[4] GE/PAC is an unincorporated association of GE employees established in 1975 pursuant to the Federal Election Campaign Act of 1971, 2 U.S.C. §§ 431 et seq. ("FECA"), to collect and utilize funds for political purposes. Prior to 1990, GE/PAC was called the "Non-Partisan Political Support Committee for General Electric Employees."

[5] The Fourth Cause of Action, "Fraud and Misrepresentation as to Voluntariness," specifically relates to the voluntariness of employee contributions to GE/PAC. This issue has no connection to the claim of waste of corporate assets. On March 4, 1992, Magistrate Judge Buchwald denied discovery as to this claim, and her decision was affirmed by this Court. See Opinion and Order filed June 4, 1992, 1992 WL 138339.

[6] Plaintiff's proposed expert witness, Larry Makinson ("Makinson"), has been requested by Plaintiff to analyze the patterns of contributions made by GE/PAC, and has prepared a detailed, twenty-six page report to this effect. Makinson is the Research Director of the Center for Responsive Politics, a group which specializes in the study of Congress and the effect of financing on elections and political activities.

[7] The corporate expenditures by GE for the administrative support of GE/PAC have been held to be lawful under FECA by the Federal Election Commission, the U.S. District Court for the District of Columbia, and the Court of Appeals for the District of Columbia. See Stern, 921 F.2d 296 (D.C.Cir.1990). Plaintiff cannot argue that the challenged expenditures are contrary to federal law.

[8] Plaintiff also alleges that Defendants have deducted the administrative expenses of GE/PAC in violation of Internal Revenue Code § 162(e) (2) (1992), and that any benefit flowing from this misuse should be disregarded. However, Plaintiff's complaint alleges only improper use of GE/ PAC in violation of its Articles of Association and challenges only the benefit claimed to flow from this alleged violation. It does not mention the I.R.C. Neither the benefit alleged by Plaintiff to have resulted from an improper purpose nor the benefit claimed by Defendants is in the form of tax savings. If such savings illegally exist, they are not the direct result of the operation of GE/PAC. See Subsection A, supra. No separate cause of action for violation of the I.R.C. has been stated in the complaint.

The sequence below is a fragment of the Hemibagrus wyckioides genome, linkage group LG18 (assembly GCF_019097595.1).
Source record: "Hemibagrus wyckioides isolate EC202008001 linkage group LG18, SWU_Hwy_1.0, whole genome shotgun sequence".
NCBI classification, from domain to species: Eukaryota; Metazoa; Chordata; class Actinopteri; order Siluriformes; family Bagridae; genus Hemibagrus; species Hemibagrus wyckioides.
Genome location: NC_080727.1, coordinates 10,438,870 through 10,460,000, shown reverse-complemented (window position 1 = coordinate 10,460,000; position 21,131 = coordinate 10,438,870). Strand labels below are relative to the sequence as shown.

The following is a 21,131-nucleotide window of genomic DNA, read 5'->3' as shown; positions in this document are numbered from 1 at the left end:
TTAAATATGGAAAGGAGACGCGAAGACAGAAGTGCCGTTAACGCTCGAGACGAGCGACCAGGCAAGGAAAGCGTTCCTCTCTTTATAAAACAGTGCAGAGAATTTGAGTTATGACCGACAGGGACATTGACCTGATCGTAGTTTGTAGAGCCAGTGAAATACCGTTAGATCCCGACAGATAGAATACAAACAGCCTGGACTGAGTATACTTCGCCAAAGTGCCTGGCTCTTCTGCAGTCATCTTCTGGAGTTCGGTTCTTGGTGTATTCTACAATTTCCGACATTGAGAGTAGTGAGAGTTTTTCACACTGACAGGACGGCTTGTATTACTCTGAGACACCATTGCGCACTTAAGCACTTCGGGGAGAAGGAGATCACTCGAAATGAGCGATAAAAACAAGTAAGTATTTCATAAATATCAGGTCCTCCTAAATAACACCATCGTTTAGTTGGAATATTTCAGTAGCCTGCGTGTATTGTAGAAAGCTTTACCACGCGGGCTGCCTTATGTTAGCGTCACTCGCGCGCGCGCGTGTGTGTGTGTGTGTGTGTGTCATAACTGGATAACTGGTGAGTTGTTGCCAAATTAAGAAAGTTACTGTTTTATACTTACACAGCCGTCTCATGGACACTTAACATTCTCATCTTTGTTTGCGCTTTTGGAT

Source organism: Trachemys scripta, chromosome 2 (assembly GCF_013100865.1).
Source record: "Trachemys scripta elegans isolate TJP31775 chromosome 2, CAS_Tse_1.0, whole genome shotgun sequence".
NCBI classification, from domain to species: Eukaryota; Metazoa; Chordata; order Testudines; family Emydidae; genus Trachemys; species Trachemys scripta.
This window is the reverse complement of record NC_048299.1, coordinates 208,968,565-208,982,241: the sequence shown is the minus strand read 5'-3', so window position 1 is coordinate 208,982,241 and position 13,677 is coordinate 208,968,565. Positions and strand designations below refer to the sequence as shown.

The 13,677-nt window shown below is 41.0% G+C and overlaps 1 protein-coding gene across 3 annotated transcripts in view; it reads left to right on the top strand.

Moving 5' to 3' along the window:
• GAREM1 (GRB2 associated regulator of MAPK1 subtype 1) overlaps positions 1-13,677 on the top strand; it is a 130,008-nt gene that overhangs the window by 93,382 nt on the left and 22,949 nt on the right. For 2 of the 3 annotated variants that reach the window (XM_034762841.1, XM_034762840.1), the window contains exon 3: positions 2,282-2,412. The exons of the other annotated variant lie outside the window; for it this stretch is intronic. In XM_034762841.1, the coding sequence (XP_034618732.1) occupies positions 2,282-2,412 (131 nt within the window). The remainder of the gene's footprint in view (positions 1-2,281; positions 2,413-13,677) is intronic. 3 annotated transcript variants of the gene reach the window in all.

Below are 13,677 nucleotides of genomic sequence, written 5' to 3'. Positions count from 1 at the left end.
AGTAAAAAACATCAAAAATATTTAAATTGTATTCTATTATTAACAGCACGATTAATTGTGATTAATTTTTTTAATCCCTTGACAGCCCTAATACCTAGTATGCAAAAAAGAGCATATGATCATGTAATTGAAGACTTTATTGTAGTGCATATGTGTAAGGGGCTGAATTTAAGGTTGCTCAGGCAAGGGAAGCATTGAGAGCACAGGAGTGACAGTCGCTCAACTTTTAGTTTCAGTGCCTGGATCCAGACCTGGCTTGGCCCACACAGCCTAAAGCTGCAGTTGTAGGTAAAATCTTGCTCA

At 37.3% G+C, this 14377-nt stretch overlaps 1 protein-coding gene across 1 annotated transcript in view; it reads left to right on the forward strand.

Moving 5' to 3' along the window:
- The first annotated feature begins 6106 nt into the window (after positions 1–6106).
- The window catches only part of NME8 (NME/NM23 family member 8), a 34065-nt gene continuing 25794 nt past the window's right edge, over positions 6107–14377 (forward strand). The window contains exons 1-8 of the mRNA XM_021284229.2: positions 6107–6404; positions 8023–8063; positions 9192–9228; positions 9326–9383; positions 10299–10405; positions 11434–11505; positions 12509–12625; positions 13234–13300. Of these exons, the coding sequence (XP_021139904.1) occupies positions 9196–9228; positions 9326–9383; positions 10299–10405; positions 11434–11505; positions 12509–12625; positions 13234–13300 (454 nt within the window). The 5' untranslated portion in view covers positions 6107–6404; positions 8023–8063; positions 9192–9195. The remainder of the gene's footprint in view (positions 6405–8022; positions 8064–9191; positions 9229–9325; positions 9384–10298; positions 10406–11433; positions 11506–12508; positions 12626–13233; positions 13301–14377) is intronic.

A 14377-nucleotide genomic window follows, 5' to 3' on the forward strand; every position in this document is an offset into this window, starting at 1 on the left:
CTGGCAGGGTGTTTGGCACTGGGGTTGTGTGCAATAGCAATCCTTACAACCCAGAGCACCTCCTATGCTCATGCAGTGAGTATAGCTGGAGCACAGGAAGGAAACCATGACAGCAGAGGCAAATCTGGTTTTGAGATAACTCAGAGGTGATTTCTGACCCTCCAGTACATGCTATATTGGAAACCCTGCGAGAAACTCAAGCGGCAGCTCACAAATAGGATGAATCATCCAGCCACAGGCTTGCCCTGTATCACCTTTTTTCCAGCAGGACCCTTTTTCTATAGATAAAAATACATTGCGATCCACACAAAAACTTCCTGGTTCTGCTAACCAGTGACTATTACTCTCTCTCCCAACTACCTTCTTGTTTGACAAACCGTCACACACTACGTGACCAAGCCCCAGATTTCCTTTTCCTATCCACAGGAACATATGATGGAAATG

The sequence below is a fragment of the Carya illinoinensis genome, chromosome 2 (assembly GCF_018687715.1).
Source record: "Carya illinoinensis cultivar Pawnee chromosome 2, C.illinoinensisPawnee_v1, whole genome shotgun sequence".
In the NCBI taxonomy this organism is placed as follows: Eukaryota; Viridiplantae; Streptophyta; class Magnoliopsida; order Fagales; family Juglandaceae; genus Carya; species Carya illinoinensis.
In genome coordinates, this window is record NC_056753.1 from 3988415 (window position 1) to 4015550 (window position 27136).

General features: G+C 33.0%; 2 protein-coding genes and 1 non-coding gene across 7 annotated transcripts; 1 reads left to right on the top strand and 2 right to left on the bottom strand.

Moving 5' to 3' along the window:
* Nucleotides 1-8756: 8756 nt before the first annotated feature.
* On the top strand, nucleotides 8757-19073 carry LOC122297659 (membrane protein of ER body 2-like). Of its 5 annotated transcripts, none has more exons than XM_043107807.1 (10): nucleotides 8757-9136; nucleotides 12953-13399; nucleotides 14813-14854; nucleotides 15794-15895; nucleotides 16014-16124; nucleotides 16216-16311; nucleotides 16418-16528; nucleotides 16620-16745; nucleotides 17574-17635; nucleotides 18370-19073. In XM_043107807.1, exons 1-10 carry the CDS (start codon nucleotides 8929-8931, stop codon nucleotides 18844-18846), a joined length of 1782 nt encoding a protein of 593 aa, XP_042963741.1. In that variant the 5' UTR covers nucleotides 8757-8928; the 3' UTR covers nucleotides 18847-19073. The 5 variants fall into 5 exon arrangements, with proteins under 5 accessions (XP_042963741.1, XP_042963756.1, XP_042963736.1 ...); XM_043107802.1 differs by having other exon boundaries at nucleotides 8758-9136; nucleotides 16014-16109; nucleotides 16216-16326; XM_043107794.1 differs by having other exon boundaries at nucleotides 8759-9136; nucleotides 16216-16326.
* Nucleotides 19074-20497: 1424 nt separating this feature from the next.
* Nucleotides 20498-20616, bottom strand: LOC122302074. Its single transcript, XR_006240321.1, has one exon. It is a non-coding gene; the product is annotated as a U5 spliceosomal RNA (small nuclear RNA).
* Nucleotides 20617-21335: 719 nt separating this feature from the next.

[9] The Court need not reach the issues of fraud and bad faith as they relate to the claim of waste of corporate assets. A claim of lack of due care is not the same as a claim of waste. See Hanson Trust PLC v. ML SCM Acquisition, Inc., 781 F.2d 264, 279 n. 9 (2d Cir.1986). Plaintiff was granted leave to replead claims of waste of corporate assets. While Defendants' motives are relevant to the business judgment rule, the essential elements of waste have not been established.